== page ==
Improving Your Credit Score Ahead of Apartment Searching

Maybe you’re moving to a new city and searching for the perfect place for you and your dog Fluffy. Or maybe you’re sick of your closet being cramped and your bookshelves overstuffed and you just need more space. Maybe you are looking for better amenities. Whatever the reason you’re considering finding a new apartment, you might be worried about qualifying to rent the place of your dreams.

After all, you’ve heard that rental markets in some cities are red hot with few vacancies and considerable competition between prospective tenants. In those types of situations, any small thing that’s not in your favor on your rental application can keep you from sealing the deal and getting the keys to that great two bedroom or studio.

If you don’t have a great credit score, that can be a huge impediment to being approved as a tenant. That’s because many landlords will run your credit score before renting to you. Why? According to Nerd Wallet, a credit score is a good way for landlords to gauge your personal trustworthiness and your ability to make good on your financial obligations. If your credit report isn’t ideal, it could be because you’re already struggling with other debts or because you’ve struggled to pay things back in the past. That’s bad news for landlords who will worry that you’ll end up sending the rent late or not at all.

But if you have bad credit, it’s not the end of the world. There are a lot of things that you can do to improve your credit score before you go searching for a new apartment. Here are 4 things that will help you boost your score.

1. Look at your credit utilization

Your credit score is calculated based on a variety of factors. One of those factors, however, is your credit utilization. This is the percentage of the total available credit that you’re using on revolving credit products like credit cards or lines of credit.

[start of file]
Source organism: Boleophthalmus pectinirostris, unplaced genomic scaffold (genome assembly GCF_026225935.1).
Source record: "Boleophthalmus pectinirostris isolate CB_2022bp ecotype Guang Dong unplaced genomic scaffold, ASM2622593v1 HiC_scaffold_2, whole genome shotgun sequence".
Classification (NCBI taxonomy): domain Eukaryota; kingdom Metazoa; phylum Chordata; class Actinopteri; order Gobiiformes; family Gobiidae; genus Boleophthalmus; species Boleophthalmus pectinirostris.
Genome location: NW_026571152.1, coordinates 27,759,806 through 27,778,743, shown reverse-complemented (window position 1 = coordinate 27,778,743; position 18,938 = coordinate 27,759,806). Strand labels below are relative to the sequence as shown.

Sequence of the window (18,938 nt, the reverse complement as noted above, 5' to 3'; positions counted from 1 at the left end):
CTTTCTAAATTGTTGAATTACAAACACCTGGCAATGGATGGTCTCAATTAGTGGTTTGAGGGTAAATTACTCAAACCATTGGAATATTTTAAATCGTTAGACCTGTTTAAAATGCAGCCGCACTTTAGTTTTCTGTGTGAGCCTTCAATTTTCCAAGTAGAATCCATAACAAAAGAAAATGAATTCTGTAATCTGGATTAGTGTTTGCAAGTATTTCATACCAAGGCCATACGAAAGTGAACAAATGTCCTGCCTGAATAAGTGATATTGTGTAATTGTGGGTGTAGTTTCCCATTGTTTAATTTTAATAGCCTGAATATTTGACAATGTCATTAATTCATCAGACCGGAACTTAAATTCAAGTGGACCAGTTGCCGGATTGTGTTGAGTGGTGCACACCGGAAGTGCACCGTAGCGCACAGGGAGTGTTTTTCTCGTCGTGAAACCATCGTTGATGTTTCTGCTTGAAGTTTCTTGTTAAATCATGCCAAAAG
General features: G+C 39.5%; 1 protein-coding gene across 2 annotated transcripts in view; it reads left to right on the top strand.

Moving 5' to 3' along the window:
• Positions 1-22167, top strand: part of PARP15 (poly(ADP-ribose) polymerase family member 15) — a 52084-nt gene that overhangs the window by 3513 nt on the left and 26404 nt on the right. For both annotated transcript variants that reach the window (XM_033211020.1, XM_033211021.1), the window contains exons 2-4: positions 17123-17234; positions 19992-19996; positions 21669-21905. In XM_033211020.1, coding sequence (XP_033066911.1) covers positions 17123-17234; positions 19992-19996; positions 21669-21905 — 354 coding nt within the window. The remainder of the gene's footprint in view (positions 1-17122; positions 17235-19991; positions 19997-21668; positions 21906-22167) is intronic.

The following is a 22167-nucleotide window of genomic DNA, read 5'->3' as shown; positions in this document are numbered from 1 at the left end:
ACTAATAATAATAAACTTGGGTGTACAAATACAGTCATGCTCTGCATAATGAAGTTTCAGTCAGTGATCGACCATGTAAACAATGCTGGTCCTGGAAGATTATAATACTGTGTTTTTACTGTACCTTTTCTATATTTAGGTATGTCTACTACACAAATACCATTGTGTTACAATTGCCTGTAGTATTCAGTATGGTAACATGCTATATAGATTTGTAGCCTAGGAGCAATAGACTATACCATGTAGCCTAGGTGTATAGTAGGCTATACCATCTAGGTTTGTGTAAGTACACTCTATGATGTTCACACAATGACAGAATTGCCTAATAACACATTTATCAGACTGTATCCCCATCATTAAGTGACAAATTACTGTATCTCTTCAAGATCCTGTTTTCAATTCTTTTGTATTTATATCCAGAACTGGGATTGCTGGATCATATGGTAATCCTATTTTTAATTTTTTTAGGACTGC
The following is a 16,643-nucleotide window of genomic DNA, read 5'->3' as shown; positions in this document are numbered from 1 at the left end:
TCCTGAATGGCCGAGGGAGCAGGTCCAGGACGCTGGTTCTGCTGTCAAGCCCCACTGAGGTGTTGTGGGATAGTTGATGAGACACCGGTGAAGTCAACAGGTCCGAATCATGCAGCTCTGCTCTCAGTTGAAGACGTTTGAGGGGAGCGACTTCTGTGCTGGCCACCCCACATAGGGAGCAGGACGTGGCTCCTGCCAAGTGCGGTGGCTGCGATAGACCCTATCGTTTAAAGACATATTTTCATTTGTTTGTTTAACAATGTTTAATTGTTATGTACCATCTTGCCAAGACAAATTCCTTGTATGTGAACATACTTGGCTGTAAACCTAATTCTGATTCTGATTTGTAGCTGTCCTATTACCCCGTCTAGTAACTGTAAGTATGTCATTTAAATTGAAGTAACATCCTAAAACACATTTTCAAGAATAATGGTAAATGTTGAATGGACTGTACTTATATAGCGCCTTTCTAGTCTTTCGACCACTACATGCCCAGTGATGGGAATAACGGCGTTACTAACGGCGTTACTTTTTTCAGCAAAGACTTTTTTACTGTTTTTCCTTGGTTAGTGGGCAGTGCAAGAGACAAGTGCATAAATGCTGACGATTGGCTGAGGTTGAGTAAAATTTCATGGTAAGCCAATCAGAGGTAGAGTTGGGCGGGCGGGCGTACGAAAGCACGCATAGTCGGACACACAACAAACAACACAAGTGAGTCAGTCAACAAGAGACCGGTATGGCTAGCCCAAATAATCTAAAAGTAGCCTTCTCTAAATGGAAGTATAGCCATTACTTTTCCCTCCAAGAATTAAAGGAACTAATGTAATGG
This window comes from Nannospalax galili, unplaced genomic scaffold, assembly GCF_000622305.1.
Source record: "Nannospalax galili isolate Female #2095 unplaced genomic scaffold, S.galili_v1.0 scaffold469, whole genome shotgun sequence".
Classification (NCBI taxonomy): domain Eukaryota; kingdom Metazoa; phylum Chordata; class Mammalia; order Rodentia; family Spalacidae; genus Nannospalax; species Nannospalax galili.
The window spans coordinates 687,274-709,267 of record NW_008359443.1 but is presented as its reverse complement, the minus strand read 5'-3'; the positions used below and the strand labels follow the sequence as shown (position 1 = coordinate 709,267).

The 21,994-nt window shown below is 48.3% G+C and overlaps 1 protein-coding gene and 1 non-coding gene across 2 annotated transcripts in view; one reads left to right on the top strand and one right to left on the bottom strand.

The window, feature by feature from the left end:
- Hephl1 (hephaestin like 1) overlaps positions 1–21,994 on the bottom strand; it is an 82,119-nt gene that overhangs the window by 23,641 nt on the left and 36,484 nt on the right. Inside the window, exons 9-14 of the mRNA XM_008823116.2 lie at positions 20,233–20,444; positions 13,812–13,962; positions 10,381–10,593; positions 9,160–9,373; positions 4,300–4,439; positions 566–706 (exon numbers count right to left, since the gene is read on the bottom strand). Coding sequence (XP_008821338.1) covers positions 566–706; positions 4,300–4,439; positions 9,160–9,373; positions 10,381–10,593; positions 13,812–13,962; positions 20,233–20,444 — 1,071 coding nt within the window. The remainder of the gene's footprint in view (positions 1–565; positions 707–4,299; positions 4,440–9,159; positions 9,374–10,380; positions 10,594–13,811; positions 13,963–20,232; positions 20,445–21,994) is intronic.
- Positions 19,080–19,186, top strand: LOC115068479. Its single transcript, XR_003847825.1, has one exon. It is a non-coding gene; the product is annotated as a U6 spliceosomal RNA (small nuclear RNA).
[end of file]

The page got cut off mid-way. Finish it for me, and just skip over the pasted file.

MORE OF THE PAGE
To get an ideal score, you should keep your credit utilization between 20% to 30% of your available credit on each card and overall. If you currently have more debt that 20% to 30%, there are ways that you can mitigate its effect on your score.

The first thing you can do is pay off some of your debt. Don’t have a big chunk of money? No problem! You can also call your credit card company and see if you can increase your limit so that the percentage of your available credit used decreases.

Alternatively, LendEDU suggests that consumers take out a personal loan in order to refinance your debt. You can reduce your interest rate and also dramatically reduce your credit utilization at the same time. That’s a win/win situation!

2. Establish a better credit mix

Another thing that affects your credit score is the type of credit you’re using. The more different types of credit that you have, the better your score. You might therefore want to take out a department store credit card, a personal loan, or a line of credit if all you have are regular credit cards. By adding other credit types to your credit mix, you can boost your score.

3. Avoid Late Payments

One of the credit missteps that has the biggest impact on your credit is missing payments on credit cards, loans, mortgages, or student loans. Those lapses will stay on your credit history for 7 years and could temporarily tank your credit.

The good news is that most late or missed payments aren’t reported to credit bureaus unless they’re 30 days late. If you miss a payment, be sure to follow up to make sure that it’s not reported to the credit bureaus or to ask that they remove the report on compassionate grounds if you have a good reason. If you’re not good at remembering to make your payments on time, set up automatic payments so that you don’t need to think about it or put a reminder in your calendar.

4. Fix mistakes on your credit history

Not sure why your credit score is so low? Make sure to order your free credit report once a year and check it thoroughly to ensure there are no inaccuracies. Did you already get a free credit report this year, you should still look over your report before looking for an apartment even if you have to pay.

Mistakes on your report could have a significant impact on your credit score. If you find something that isn’t accurate, report the problem immediately and ask the credit bureaus to remove it from your report. You’ll have to do the same with each of the credit bureaus if they all have the error. They will have 30 days to decide whether or not to remove the item in question. Though the process is time consuming, it will be worthwhile if it means that you’ll be able to get the apartment of your dreams!

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